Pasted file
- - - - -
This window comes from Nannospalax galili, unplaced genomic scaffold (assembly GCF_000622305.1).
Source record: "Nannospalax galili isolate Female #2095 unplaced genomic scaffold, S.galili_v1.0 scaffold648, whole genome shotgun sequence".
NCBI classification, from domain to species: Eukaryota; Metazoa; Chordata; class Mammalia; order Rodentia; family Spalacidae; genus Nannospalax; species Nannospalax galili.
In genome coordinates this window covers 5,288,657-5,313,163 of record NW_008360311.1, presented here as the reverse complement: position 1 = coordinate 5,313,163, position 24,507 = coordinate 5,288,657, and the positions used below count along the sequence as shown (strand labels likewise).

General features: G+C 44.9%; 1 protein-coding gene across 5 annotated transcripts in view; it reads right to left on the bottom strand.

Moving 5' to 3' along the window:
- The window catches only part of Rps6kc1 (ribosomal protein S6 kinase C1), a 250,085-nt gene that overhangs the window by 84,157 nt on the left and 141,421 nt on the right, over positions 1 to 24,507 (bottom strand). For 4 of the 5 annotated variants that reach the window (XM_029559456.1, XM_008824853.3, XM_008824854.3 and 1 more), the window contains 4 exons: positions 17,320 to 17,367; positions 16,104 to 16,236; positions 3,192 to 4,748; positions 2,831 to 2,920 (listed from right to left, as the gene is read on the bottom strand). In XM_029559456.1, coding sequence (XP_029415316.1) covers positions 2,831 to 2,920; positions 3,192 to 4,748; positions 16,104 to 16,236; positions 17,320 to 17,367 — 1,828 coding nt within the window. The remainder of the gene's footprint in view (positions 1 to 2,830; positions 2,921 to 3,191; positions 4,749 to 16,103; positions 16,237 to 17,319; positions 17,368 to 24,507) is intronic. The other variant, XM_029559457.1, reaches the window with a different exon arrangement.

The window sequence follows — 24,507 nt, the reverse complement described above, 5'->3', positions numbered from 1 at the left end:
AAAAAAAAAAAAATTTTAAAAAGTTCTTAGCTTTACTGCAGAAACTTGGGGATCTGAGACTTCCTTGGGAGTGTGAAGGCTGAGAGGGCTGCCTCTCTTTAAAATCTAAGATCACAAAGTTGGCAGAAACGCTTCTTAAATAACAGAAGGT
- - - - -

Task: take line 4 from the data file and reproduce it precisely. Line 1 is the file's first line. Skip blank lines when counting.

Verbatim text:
In genome coordinates this window covers 5,288,657-5,313,163 of record NW_008360311.1, presented here as the reverse complement: position 1 = coordinate 5,313,163, position 24,507 = coordinate 5,288,657, and the positions used below count along the sequence as shown (strand labels likewise).